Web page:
I was recently asked about the use of PDFs on a client’s website. The business, which provides bottles for the beer, wine and beverage industry, would like to start posting a monthly newsletter to the website as a PDF. My background is in web content and search engine optimization, so I was asked whether it is better to use regular HTML than a downloadable PDF.
I was excited to hear that this business is interested in building out their content. Adding good information to your website that is relevant and interesting to your target audience is the very best way to win at search engine optimization.
Google confirmed a while back that it can index PDF content and follow the links within it. It can even pull PDFs into the Featured Snippet area if relevant enough to a searcher’s question.
First, answer the bigger question: How do PDFs tie into what this business wants to accomplish with its content strategy?
In the book “They Ask, You Answer,” Marcus Sheridan talks about making a plan for what each piece of information on a website should be able to do for the reader. By writing a blog article on his website on each question he has ever heard from a customer, Sheridan was able to save his swimming pool business and make the website the largest-trafficked swimming pool website in the world. It’s my favorite content story. It’s also my favorite SEO story.
Jon Clark, writing for SearchEngineJournal.com in a September article, wrote that PDFs are useful for key objectives like gathering leads. For example, a business can create a technical manual, ebook, or other guide with information valuable to its readers and offer it in exchange for an email signup. Clark’s article has specifics for setting up the file so that it is as usable as possible.
The most important thing is not to create any obstacle to the reader quickly being able to find some good information you are sharing. The best information is that which can be easily accessed by all types of readers using all types of devices. Here’s why:
- How long do you think visitors will be willing to wait to download and then open a PDF with the content? Recent studies have shown that people have pretty short attention spans.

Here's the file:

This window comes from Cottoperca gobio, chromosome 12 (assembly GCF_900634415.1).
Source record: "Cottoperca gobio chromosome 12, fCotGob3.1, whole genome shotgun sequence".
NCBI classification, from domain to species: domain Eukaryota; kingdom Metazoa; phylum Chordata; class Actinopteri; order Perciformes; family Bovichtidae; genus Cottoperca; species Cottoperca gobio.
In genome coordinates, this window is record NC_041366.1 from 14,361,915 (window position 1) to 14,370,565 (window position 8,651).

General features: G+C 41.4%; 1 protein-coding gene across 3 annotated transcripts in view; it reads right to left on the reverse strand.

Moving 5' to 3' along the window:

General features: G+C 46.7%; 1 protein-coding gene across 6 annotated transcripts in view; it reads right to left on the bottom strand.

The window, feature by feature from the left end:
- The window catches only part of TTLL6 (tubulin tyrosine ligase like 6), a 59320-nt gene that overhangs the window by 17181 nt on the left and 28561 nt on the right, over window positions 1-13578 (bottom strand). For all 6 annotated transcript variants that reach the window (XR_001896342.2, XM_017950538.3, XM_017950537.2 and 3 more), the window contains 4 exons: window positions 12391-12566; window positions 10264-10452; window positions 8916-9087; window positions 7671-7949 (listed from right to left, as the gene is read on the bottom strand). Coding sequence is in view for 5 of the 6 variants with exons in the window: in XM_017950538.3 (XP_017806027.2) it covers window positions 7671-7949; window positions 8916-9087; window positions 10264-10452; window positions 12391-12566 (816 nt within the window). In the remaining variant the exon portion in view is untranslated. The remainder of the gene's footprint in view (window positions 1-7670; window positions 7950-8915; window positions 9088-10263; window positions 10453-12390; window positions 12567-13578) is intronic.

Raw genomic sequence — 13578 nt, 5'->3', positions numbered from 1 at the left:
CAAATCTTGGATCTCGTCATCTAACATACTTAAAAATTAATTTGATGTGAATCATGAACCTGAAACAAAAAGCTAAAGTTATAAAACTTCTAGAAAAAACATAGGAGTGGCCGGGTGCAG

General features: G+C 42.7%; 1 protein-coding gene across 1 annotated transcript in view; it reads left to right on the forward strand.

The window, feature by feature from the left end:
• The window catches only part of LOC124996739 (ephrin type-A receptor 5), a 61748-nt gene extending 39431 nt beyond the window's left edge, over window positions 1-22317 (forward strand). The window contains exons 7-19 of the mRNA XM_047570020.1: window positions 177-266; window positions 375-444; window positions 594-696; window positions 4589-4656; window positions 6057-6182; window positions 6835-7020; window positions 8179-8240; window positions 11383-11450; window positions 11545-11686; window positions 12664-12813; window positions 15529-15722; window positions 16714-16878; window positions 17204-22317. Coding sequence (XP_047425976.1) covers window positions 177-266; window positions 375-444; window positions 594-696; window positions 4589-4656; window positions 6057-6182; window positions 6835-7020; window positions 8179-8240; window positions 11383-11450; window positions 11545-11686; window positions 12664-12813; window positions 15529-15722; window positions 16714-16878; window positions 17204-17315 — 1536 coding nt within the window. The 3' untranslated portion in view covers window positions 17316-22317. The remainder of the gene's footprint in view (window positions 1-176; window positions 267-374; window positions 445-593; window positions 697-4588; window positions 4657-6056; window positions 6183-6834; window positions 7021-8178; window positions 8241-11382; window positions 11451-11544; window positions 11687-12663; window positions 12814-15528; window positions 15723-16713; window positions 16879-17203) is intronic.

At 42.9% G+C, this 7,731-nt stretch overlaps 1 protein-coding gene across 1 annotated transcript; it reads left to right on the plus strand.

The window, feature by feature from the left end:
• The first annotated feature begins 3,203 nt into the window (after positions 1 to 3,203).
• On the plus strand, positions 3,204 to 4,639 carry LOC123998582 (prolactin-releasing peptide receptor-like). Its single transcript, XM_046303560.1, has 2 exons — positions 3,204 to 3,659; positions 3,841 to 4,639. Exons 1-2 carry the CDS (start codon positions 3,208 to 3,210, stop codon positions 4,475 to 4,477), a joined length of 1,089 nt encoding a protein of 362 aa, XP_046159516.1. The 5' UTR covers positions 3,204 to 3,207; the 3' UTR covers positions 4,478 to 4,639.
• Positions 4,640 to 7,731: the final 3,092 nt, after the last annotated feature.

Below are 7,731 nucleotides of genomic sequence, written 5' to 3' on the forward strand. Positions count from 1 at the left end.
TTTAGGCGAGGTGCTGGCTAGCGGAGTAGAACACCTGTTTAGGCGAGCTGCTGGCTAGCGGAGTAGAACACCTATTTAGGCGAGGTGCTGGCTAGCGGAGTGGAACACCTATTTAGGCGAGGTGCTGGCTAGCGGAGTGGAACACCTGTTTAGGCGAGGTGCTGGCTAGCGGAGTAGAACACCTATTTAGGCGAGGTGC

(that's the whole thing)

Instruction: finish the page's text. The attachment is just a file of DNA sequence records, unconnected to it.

- What’s the plan to ensure those on smaller screens can access and see that information? For example, I can download PDFs on my Android phone, but finding the downloaded file and reading its contents is an exercise in frustration.
- What’s the plan to ensure those with impaired vision can still easily find the content using a screen reader?
The Nielsen Norman Group, a company specializing in user experience on websites, released a report in June urging businesses not to rely on PDF format for on-screen reading. They are optimized to be printed and contain only limited navigation, forcing the reader to read it like a book, which is not how people like to use the Internet these days.
From a practical standpoint, managing PDFs can be cumbersome. For example, when a new version of the product catalog is uploaded, someone has to remember to remove the old one. Otherwise, there will be duplicate content in search engine indexes, and the business risks having the new catalog fail to show in search results because Google think’s it is a copy.
It you’re skeptical, try a little test to prove the concept. To see how Google indexes a PDF already on your website, select a short sentence on page 2 or 3 of your PDF and copy it. Open a new Google search tab and paste that sentence with quote marks around it into the search field, then hit Enter. If your PDF fails to show up, something is wrong with the way the file was set up, because it’s not getting indexed.
So the long answer is yes – PDFs can be used in your content plan on a website. But they should be set up correctly and used with a strategic purpose, understanding the preferences of your audience while doing so.